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Note: This is not a homework question. I poured many hours into investigating this problem (including researching into websites and textbooks) and I still can't figure it out! Please help!
Question: My textbook uses a lot of complicated terms (and complicated descriptions) to describe transpiration. It emphasizes the importance of (lowering) water potential and my first question is: what role does water potential (and please describe water potential too) play in transpiration???????? I did a bit of research and from research I gathered that, relevant to this question, water potential was mainly due to osmosis. However, reading on a little more in my book, it emphasized how osmosis/diffusion was NOT the main force for transpirational pull. It talked about negative pressure (tension). My second question is: what role does negative pressure (tension) play in transpirational pull?????????????? My book talked about bulk flow, mainly pressure, was the main force for transpirational pull (not diffusion). It talked about how how transpiration reduced the pressure in the xylem. Could someone explain to me how the reduction of pressure would help with the transpirational pull??????????? Here's what I think - (and could anyone tell me if my idea is right?) - it is based on the principle that "a fluid tends to flow from an area of high pressure to an area of low pressure"???????????????????
You should know what water potential and diffusion means, both terms are used in the accepted model to describe water evaporating from leaves. Note how it affects "pressure" and you're almost there.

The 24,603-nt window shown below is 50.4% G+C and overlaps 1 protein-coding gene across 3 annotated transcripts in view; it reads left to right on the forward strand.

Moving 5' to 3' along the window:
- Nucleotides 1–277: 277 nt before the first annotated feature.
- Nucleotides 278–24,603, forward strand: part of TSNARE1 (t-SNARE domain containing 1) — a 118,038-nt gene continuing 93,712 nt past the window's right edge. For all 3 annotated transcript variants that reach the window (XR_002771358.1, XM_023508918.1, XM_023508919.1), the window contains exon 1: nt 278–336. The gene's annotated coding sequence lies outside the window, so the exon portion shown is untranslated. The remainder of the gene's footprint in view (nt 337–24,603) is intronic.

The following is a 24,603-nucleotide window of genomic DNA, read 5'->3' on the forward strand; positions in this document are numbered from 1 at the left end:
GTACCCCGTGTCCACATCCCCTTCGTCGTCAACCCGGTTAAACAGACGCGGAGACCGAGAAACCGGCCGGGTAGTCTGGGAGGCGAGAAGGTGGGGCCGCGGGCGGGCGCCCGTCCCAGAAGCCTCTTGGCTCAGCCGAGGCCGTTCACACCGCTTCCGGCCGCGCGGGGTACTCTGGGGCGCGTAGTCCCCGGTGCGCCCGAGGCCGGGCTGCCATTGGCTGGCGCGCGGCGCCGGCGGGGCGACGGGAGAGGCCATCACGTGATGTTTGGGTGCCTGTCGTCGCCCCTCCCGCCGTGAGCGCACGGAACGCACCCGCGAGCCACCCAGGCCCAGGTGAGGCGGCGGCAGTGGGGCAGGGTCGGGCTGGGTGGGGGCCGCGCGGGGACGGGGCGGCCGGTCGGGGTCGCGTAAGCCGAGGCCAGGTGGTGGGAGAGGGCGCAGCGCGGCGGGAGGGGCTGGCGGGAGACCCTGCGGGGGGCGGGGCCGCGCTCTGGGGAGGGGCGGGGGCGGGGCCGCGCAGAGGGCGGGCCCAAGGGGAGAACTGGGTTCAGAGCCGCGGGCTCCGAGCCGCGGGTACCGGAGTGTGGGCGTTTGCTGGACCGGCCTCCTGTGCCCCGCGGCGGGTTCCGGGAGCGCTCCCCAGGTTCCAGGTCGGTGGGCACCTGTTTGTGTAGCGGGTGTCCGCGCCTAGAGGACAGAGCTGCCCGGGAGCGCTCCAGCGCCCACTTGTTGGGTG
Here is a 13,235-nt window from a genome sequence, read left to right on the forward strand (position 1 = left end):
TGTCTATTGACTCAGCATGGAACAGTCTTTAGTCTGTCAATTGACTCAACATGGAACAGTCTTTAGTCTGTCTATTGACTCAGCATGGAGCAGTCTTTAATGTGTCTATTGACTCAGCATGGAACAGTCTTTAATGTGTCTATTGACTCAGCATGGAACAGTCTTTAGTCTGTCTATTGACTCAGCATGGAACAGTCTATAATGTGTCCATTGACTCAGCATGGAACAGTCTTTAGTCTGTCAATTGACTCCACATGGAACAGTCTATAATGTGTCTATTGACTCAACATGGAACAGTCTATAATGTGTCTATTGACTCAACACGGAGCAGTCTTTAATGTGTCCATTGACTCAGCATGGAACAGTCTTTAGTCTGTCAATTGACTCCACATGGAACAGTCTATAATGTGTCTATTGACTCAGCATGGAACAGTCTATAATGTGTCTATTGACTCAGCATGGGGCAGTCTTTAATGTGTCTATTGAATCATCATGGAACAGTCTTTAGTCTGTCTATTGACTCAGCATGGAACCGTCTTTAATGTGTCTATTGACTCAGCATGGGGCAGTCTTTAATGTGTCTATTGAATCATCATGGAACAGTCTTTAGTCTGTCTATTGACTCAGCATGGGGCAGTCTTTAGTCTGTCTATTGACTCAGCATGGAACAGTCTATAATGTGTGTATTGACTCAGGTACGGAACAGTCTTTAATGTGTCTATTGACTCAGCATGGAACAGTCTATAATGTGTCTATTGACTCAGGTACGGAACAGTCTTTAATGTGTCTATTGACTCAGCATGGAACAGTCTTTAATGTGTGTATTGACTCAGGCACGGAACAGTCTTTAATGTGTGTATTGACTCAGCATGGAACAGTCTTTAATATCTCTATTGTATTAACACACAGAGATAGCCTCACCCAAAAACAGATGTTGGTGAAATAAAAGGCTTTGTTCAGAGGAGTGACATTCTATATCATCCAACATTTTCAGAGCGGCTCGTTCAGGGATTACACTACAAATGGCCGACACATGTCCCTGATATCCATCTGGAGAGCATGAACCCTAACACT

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Hi, this is the answer of 1st question:
Water make the guard cells to be full, the slot between 2 cells open widely.So, the traspiration takes play strongly.
There are some association between the water molecules together as well as the water molecules and the pipe's wall, so the transpiration takes place constantly.
Hydrogen Bonding is extremely important in the process of Transpiration as it is what hold the water molecules together and push it up the xylem.
During Transpiration, water on the cell walls of the spongy mesophyll cells evaporate, leaving a thin layer of water due to the presence of hydrophilic cell wall of the plants which holds onto the water. Due to the difference in water potential between the inter-cellular air spaces and the water on the mesophyll cells, the film is pulled towards the spaces of the cells, to evaporate, thus with hydrogen bonds between each molecule (as water is polar molecule, there are weak hydrogen bonds between each and every molecule) water is pulled upwards due to the tension at the film of water on the mesophyll cells. Furthermore due to the hydrophilic walls of the xylem (as it is made up of hydrophilic cell walls), passing water molecules can create hydrogen bonds with it, which is then destroyed as the water moves upwards, and created again with a different section of the wall. By doing so, water counter the pull of gravity and move upwards to the leaf for transpiration without the water breaking off into sections.
My Biology Textbook
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